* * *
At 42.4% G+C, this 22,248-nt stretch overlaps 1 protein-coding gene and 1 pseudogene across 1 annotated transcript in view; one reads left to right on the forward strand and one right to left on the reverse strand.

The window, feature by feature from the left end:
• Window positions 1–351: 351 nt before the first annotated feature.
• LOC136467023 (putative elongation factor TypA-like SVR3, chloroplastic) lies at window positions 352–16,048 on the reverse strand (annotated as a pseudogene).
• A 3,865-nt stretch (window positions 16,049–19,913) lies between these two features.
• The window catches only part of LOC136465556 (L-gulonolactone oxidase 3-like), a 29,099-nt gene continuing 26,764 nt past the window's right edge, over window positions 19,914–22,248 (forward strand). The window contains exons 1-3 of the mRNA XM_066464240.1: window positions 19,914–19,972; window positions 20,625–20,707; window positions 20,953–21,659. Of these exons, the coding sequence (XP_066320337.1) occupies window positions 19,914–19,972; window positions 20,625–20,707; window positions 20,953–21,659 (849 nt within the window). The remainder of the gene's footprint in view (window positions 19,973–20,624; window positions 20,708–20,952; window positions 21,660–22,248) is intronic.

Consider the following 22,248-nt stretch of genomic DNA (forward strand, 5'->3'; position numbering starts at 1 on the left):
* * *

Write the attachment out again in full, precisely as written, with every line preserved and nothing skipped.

At 42.4% G+C, this 22,248-nt stretch overlaps 1 protein-coding gene and 1 pseudogene across 1 annotated transcript in view; one reads left to right on the forward strand and one right to left on the reverse strand.

The window, feature by feature from the left end:
• Window positions 1–351: 351 nt before the first annotated feature.
• LOC136467023 (putative elongation factor TypA-like SVR3, chloroplastic) lies at window positions 352–16,048 on the reverse strand (annotated as a pseudogene).
• A 3,865-nt stretch (window positions 16,049–19,913) lies between these two features.
• The window catches only part of LOC136465556 (L-gulonolactone oxidase 3-like), a 29,099-nt gene continuing 26,764 nt past the window's right edge, over window positions 19,914–22,248 (forward strand). The window contains exons 1-3 of the mRNA XM_066464240.1: window positions 19,914–19,972; window positions 20,625–20,707; window positions 20,953–21,659. Of these exons, the coding sequence (XP_066320337.1) occupies window positions 19,914–19,972; window positions 20,625–20,707; window positions 20,953–21,659 (849 nt within the window). The remainder of the gene's footprint in view (window positions 19,973–20,624; window positions 20,708–20,952; window positions 21,660–22,248) is intronic.

Consider the following 22,248-nt stretch of genomic DNA (forward strand, 5'->3'; position numbering starts at 1 on the left):